Walter Percy Chrysler

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Walter Percy Chrysler (18751940) was an industrialist who began his career in the railroad industry. He later became involved in the automotive industry and was largely responsible for the Buick division of General Motors. He went on to found his own company, Chrysler Motors, which quickly rivaled its competitors General Motors and Ford Motor Company.

Walter Chrysler was born in Ellis, Kansas, in 1875. His father was an engineer for the Union Pacific Railroad. As a boy, Chrysler worked at various odd jobs, as a farm hand, a grocery boy, and a silverware salesman. At the age of seventeen he joined his father and became an apprentice at the Union Pacific shops. Chrysler earned five cents per hour and was eager to learn every aspect of his craft. He earned his journey-man's certificate and then worked as a machinist in several railroad shops throughout the Midwest.

Chrysler gradually moved up into positions of greater responsibility. At the age of thirty-three he became superintendent of the Chicago and Great Western Railroad system. During this time, Chrysler and his family lived in Oelwein, Iowa. He began to notice the new automobiles on the streets of town. He became more interested in them when he attended the 1905 Chicago automobile show and saw the Locomobile. The car cost $5,000; Chrysler borrowed more than $4,000 to purchase it. He took it home to Oelwein, but did not drive it around town. Instead, he took the car apart and put it together again several times.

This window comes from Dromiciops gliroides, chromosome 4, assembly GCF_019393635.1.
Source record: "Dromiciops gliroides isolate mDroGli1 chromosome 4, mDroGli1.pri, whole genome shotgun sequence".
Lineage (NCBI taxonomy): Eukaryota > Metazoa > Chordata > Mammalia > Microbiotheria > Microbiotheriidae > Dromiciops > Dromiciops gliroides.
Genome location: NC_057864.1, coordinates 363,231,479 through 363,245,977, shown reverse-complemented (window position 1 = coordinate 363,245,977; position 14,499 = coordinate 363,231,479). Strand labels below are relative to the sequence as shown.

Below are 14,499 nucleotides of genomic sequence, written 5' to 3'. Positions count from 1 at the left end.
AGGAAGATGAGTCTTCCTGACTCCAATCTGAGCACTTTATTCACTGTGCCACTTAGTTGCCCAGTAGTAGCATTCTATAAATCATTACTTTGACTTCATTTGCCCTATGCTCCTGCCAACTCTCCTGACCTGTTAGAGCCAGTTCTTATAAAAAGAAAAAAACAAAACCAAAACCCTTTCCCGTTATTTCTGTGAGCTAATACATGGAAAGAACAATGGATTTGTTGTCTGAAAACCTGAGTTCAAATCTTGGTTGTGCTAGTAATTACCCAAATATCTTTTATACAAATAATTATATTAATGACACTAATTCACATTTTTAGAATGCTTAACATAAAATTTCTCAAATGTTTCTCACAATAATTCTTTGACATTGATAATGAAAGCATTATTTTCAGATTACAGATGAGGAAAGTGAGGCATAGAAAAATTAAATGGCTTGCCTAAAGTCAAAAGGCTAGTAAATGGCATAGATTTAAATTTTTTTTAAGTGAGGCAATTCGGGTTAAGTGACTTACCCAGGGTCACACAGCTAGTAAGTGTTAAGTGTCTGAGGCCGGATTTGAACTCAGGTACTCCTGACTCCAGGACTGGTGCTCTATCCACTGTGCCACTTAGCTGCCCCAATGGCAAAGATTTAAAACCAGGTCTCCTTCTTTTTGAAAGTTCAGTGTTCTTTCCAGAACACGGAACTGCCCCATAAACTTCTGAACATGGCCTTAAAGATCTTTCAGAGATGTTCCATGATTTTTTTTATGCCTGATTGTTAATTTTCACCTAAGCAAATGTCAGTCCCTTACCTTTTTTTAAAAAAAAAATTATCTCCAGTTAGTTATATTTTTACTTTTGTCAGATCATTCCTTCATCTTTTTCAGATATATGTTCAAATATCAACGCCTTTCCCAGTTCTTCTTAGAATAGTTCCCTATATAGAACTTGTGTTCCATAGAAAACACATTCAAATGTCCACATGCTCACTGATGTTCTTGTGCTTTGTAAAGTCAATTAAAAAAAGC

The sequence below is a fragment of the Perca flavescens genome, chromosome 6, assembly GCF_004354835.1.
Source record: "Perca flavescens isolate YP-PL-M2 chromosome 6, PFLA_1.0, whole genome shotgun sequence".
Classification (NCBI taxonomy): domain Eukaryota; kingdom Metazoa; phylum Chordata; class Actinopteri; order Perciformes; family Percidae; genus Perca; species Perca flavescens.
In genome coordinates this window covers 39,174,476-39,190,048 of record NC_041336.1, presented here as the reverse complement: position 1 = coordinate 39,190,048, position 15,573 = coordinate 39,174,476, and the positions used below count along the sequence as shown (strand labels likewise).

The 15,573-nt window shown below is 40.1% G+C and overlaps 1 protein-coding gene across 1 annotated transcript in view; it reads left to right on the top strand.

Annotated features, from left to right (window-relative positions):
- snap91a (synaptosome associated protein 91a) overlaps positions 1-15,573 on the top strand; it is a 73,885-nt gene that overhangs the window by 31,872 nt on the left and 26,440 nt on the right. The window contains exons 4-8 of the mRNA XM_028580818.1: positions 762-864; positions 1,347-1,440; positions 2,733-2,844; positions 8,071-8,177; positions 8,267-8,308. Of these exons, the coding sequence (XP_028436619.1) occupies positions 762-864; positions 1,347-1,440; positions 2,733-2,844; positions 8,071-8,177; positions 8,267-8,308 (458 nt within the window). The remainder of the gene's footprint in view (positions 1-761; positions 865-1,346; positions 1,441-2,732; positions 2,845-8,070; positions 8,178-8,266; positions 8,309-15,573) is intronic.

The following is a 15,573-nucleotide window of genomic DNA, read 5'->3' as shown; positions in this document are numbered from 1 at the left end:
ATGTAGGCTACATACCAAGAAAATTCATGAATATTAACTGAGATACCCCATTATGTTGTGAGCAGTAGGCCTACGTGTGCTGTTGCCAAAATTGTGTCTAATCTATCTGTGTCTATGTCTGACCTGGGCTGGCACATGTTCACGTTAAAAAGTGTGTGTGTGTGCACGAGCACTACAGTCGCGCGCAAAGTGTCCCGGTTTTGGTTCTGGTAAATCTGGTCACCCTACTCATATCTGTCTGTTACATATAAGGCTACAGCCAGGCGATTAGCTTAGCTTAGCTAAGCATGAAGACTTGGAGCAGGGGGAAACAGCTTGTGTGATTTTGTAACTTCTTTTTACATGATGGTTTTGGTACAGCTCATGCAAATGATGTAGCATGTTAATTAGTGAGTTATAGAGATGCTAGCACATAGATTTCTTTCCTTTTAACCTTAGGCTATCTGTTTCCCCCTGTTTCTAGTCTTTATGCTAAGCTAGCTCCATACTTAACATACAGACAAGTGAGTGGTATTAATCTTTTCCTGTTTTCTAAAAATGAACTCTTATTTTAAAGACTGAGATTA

His position at Great Western was an impressive job for a young man, but Chrysler aspired to move up the corporate ladder. He realized that he would have few opportunities to do so in the mechanical branch of railroading, so he switched industries. In 1910 Chrysler became the works manager of the American Locomotive Company in Pittsburgh at a starting salary of $8,000 per year. During the same year, Charles W. Nash, who was just made president of General Motors Corporation, became aware of Chrysler's efficient management of American Locomotive. In 1912 Nash persuaded Chrysler to take a salary cut and accept the position of works manager of Buick in Flint, Michigan.

Since cars at Buick were being made by slow, handwork methods, Chrysler quickly reorganized the shops into efficient units, introducing Henry Ford's assembly line method of production. Output levels soared. From 1911 to 1919, when Chrysler was in charge of Buick, car production rose from 40 to 550 cars per day; the company's profits increased just as dramatically.

In 1916 William C. Durant (18611947) returned as president of General Motors and appointed Chrysler president of Buick at an annual salary of $500,000 dollars. Chrysler, however, was unhappy under Durant's leadership. He disapproved of Durant's management decisions and felt he was interfering unnecessarily in Buick's business affairs. In 1920 Chrysler decided to resign from General Motors and planned to retire.

Chrysler's retirement plans were short-lived as he was quickly persuaded by Chase National Bank to rescue the automotive company of Willys-Overland from bankruptcy. Chrysler's salary for this project was a yearly $1 million. Chrysler soon took on a similar task of reorganizing the Maxwell Motor Company. With the help of three talented engineers from Willys-Overland, Fred Zeder, Owen Skelton, and Carl Breer, Chrysler designed and produced his first car, the Chrysler, in June of 1925, at the Maxwell plant. In 1924 the Maxwell Company was rechartered as the Chrysler Corporation.